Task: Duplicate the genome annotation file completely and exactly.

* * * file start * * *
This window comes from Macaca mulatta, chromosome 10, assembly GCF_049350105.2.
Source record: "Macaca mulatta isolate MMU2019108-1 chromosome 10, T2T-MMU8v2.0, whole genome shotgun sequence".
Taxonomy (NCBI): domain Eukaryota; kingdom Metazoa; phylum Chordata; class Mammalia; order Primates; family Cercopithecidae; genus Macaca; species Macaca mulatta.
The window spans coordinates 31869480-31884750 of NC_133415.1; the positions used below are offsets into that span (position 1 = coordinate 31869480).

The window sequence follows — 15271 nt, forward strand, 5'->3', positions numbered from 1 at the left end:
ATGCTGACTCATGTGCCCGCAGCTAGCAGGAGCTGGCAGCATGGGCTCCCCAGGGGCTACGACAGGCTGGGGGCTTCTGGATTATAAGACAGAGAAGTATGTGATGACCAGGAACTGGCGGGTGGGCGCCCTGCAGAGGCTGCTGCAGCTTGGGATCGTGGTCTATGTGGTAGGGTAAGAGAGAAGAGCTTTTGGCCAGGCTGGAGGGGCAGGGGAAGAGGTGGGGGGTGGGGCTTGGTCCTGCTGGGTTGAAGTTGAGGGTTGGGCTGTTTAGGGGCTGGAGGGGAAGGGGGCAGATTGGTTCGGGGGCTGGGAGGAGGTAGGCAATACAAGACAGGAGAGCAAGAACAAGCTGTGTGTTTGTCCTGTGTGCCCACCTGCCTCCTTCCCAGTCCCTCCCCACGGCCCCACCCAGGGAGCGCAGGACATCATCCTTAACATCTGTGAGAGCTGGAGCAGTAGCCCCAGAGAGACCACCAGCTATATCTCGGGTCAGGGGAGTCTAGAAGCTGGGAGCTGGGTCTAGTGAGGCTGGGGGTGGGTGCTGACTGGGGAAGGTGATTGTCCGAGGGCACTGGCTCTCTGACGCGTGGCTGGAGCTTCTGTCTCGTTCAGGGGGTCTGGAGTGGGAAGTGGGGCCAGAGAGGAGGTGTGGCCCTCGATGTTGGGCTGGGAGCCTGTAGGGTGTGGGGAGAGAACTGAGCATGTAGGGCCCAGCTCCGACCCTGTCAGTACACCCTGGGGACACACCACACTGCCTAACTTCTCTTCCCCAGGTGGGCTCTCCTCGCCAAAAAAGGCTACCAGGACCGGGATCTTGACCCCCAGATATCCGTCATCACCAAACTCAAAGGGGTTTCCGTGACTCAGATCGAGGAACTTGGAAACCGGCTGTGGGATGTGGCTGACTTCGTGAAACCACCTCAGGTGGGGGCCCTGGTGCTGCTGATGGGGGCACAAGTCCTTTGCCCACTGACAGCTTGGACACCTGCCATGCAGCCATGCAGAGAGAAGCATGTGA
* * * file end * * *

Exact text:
This window comes from Macaca mulatta, chromosome 10, assembly GCF_049350105.2.
Source record: "Macaca mulatta isolate MMU2019108-1 chromosome 10, T2T-MMU8v2.0, whole genome shotgun sequence".
Taxonomy (NCBI): domain Eukaryota; kingdom Metazoa; phylum Chordata; class Mammalia; order Primates; family Cercopithecidae; genus Macaca; species Macaca mulatta.
The window spans coordinates 31869480-31884750 of NC_133415.1; the positions used below are offsets into that span (position 1 = coordinate 31869480).

The window sequence follows — 15271 nt, forward strand, 5'->3', positions numbered from 1 at the left end:
ATGCTGACTCATGTGCCCGCAGCTAGCAGGAGCTGGCAGCATGGGCTCCCCAGGGGCTACGACAGGCTGGGGGCTTCTGGATTATAAGACAGAGAAGTATGTGATGACCAGGAACTGGCGGGTGGGCGCCCTGCAGAGGCTGCTGCAGCTTGGGATCGTGGTCTATGTGGTAGGGTAAGAGAGAAGAGCTTTTGGCCAGGCTGGAGGGGCAGGGGAAGAGGTGGGGGGTGGGGCTTGGTCCTGCTGGGTTGAAGTTGAGGGTTGGGCTGTTTAGGGGCTGGAGGGGAAGGGGGCAGATTGGTTCGGGGGCTGGGAGGAGGTAGGCAATACAAGACAGGAGAGCAAGAACAAGCTGTGTGTTTGTCCTGTGTGCCCACCTGCCTCCTTCCCAGTCCCTCCCCACGGCCCCACCCAGGGAGCGCAGGACATCATCCTTAACATCTGTGAGAGCTGGAGCAGTAGCCCCAGAGAGACCACCAGCTATATCTCGGGTCAGGGGAGTCTAGAAGCTGGGAGCTGGGTCTAGTGAGGCTGGGGGTGGGTGCTGACTGGGGAAGGTGATTGTCCGAGGGCACTGGCTCTCTGACGCGTGGCTGGAGCTTCTGTCTCGTTCAGGGGGTCTGGAGTGGGAAGTGGGGCCAGAGAGGAGGTGTGGCCCTCGATGTTGGGCTGGGAGCCTGTAGGGTGTGGGGAGAGAACTGAGCATGTAGGGCCCAGCTCCGACCCTGTCAGTACACCCTGGGGACACACCACACTGCCTAACTTCTCTTCCCCAGGTGGGCTCTCCTCGCCAAAAAAGGCTACCAGGACCGGGATCTTGACCCCCAGATATCCGTCATCACCAAACTCAAAGGGGTTTCCGTGACTCAGATCGAGGAACTTGGAAACCGGCTGTGGGATGTGGCTGACTTCGTGAAACCACCTCAGGTGGGGGCCCTGGTGCTGCTGATGGGGGCACAAGTCCTTTGCCCACTGACAGCTTGGACACCTGCCATGCAGCCATGCAGAGAGAAGCATGTGA